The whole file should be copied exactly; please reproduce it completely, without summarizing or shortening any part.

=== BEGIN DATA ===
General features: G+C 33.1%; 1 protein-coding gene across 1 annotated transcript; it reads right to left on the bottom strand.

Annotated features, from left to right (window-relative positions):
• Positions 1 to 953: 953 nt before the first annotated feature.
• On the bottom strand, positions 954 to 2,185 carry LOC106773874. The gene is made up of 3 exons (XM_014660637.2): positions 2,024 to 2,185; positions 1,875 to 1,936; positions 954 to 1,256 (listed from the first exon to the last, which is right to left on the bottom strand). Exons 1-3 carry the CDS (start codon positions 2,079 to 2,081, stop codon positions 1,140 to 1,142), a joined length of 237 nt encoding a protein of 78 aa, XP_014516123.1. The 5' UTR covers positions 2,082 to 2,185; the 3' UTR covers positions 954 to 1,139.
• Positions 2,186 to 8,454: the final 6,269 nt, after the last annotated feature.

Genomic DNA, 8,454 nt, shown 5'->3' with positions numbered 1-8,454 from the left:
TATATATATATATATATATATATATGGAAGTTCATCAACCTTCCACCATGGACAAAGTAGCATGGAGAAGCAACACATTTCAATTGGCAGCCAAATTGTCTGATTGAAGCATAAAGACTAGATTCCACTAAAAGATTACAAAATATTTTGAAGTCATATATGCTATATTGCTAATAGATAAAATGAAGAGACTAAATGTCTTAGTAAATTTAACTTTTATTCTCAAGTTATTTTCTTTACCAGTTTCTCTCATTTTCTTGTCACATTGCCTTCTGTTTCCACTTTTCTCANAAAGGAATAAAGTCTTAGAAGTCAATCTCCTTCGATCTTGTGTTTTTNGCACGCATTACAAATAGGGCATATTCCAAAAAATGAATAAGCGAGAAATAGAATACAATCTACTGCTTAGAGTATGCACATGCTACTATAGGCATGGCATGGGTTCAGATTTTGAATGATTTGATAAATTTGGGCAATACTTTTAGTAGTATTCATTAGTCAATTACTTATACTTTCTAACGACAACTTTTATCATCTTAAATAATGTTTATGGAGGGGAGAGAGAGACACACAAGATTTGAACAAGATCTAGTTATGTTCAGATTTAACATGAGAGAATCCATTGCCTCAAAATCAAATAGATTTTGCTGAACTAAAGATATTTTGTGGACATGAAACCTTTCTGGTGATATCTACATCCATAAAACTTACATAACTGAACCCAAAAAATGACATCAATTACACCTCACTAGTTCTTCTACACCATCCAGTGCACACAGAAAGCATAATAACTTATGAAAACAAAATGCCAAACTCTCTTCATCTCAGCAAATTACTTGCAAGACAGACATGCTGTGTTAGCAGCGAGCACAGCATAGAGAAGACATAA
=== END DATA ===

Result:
General features: G+C 33.1%; 1 protein-coding gene across 1 annotated transcript; it reads right to left on the bottom strand.

Annotated features, from left to right (window-relative positions):
• Positions 1 to 953: 953 nt before the first annotated feature.
• On the bottom strand, positions 954 to 2,185 carry LOC106773874. The gene is made up of 3 exons (XM_014660637.2): positions 2,024 to 2,185; positions 1,875 to 1,936; positions 954 to 1,256 (listed from the first exon to the last, which is right to left on the bottom strand). Exons 1-3 carry the CDS (start codon positions 2,079 to 2,081, stop codon positions 1,140 to 1,142), a joined length of 237 nt encoding a protein of 78 aa, XP_014516123.1. The 5' UTR covers positions 2,082 to 2,185; the 3' UTR covers positions 954 to 1,139.
• Positions 2,186 to 8,454: the final 6,269 nt, after the last annotated feature.

Genomic DNA, 8,454 nt, shown 5'->3' with positions numbered 1-8,454 from the left:
TATATATATATATATATATATATATGGAAGTTCATCAACCTTCCACCATGGACAAAGTAGCATGGAGAAGCAACACATTTCAATTGGCAGCCAAATTGTCTGATTGAAGCATAAAGACTAGATTCCACTAAAAGATTACAAAATATTTTGAAGTCATATATGCTATATTGCTAATAGATAAAATGAAGAGACTAAATGTCTTAGTAAATTTAACTTTTATTCTCAAGTTATTTTCTTTACCAGTTTCTCTCATTTTCTTGTCACATTGCCTTCTGTTTCCACTTTTCTCANAAAGGAATAAAGTCTTAGAAGTCAATCTCCTTCGATCTTGTGTTTTTNGCACGCATTACAAATAGGGCATATTCCAAAAAATGAATAAGCGAGAAATAGAATACAATCTACTGCTTAGAGTATGCACATGCTACTATAGGCATGGCATGGGTTCAGATTTTGAATGATTTGATAAATTTGGGCAATACTTTTAGTAGTATTCATTAGTCAATTACTTATACTTTCTAACGACAACTTTTATCATCTTAAATAATGTTTATGGAGGGGAGAGAGAGACACACAAGATTTGAACAAGATCTAGTTATGTTCAGATTTAACATGAGAGAATCCATTGCCTCAAAATCAAATAGATTTTGCTGAACTAAAGATATTTTGTGGACATGAAACCTTTCTGGTGATATCTACATCCATAAAACTTACATAACTGAACCCAAAAAATGACATCAATTACACCTCACTAGTTCTTCTACACCATCCAGTGCACACAGAAAGCATAATAACTTATGAAAACAAAATGCCAAACTCTCTTCATCTCAGCAAATTACTTGCAAGACAGACATGCTGTGTTAGCAGCGAGCACAGCATAGAGAAGACATAA